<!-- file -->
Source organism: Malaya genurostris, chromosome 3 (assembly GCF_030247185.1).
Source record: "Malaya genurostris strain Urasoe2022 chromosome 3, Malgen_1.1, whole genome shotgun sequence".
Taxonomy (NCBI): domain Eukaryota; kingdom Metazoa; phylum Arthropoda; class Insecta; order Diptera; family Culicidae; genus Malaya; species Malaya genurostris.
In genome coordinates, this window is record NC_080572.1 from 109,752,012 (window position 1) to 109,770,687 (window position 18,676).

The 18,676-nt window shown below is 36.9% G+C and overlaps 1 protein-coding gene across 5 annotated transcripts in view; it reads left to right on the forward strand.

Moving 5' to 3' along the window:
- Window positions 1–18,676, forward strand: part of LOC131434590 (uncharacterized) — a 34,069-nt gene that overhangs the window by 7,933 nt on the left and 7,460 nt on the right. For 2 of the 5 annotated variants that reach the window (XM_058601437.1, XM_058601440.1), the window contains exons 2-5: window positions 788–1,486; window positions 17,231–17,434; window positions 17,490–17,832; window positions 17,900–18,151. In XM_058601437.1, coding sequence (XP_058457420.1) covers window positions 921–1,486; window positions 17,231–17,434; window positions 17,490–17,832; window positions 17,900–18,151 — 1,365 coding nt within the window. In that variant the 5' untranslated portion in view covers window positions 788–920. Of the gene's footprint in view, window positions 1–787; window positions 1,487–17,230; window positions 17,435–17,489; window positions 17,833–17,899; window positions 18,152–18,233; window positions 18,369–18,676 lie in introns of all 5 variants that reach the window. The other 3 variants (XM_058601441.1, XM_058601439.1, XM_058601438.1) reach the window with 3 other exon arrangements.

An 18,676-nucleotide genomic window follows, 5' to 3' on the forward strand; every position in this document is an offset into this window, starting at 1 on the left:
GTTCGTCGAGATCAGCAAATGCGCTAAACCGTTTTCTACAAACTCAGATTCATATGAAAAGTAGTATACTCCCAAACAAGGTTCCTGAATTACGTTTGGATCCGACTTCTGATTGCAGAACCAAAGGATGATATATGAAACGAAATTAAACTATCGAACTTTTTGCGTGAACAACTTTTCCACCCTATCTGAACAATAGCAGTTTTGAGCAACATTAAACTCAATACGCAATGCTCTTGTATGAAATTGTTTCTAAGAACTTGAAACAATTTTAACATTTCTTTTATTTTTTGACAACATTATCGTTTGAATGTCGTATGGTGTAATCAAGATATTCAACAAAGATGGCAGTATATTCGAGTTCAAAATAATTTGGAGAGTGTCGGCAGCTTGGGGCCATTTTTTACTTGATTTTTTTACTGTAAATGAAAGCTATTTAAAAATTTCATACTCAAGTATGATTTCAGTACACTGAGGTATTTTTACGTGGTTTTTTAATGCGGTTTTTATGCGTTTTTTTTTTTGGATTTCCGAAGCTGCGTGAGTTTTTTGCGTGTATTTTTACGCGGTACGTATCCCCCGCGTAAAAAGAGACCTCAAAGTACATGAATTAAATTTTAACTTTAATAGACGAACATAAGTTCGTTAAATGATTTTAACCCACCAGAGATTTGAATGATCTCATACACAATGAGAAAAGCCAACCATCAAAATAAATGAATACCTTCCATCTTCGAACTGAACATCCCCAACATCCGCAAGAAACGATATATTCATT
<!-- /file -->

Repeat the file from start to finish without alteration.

Source organism: Malaya genurostris, chromosome 3 (assembly GCF_030247185.1).
Source record: "Malaya genurostris strain Urasoe2022 chromosome 3, Malgen_1.1, whole genome shotgun sequence".
Taxonomy (NCBI): domain Eukaryota; kingdom Metazoa; phylum Arthropoda; class Insecta; order Diptera; family Culicidae; genus Malaya; species Malaya genurostris.
In genome coordinates, this window is record NC_080572.1 from 109,752,012 (window position 1) to 109,770,687 (window position 18,676).

The 18,676-nt window shown below is 36.9% G+C and overlaps 1 protein-coding gene across 5 annotated transcripts in view; it reads left to right on the forward strand.

Moving 5' to 3' along the window:
- Window positions 1–18,676, forward strand: part of LOC131434590 (uncharacterized) — a 34,069-nt gene that overhangs the window by 7,933 nt on the left and 7,460 nt on the right. For 2 of the 5 annotated variants that reach the window (XM_058601437.1, XM_058601440.1), the window contains exons 2-5: window positions 788–1,486; window positions 17,231–17,434; window positions 17,490–17,832; window positions 17,900–18,151. In XM_058601437.1, coding sequence (XP_058457420.1) covers window positions 921–1,486; window positions 17,231–17,434; window positions 17,490–17,832; window positions 17,900–18,151 — 1,365 coding nt within the window. In that variant the 5' untranslated portion in view covers window positions 788–920. Of the gene's footprint in view, window positions 1–787; window positions 1,487–17,230; window positions 17,435–17,489; window positions 17,833–17,899; window positions 18,152–18,233; window positions 18,369–18,676 lie in introns of all 5 variants that reach the window. The other 3 variants (XM_058601441.1, XM_058601439.1, XM_058601438.1) reach the window with 3 other exon arrangements.

An 18,676-nucleotide genomic window follows, 5' to 3' on the forward strand; every position in this document is an offset into this window, starting at 1 on the left:
GTTCGTCGAGATCAGCAAATGCGCTAAACCGTTTTCTACAAACTCAGATTCATATGAAAAGTAGTATACTCCCAAACAAGGTTCCTGAATTACGTTTGGATCCGACTTCTGATTGCAGAACCAAAGGATGATATATGAAACGAAATTAAACTATCGAACTTTTTGCGTGAACAACTTTTCCACCCTATCTGAACAATAGCAGTTTTGAGCAACATTAAACTCAATACGCAATGCTCTTGTATGAAATTGTTTCTAAGAACTTGAAACAATTTTAACATTTCTTTTATTTTTTGACAACATTATCGTTTGAATGTCGTATGGTGTAATCAAGATATTCAACAAAGATGGCAGTATATTCGAGTTCAAAATAATTTGGAGAGTGTCGGCAGCTTGGGGCCATTTTTTACTTGATTTTTTTACTGTAAATGAAAGCTATTTAAAAATTTCATACTCAAGTATGATTTCAGTACACTGAGGTATTTTTACGTGGTTTTTTAATGCGGTTTTTATGCGTTTTTTTTTTTGGATTTCCGAAGCTGCGTGAGTTTTTTGCGTGTATTTTTACGCGGTACGTATCCCCCGCGTAAAAAGAGACCTCAAAGTACATGAATTAAATTTTAACTTTAATAGACGAACATAAGTTCGTTAAATGATTTTAACCCACCAGAGATTTGAATGATCTCATACACAATGAGAAAAGCCAACCATCAAAATAAATGAATACCTTCCATCTTCGAACTGAACATCCCCAACATCCGCAAGAAACGATATATTCATT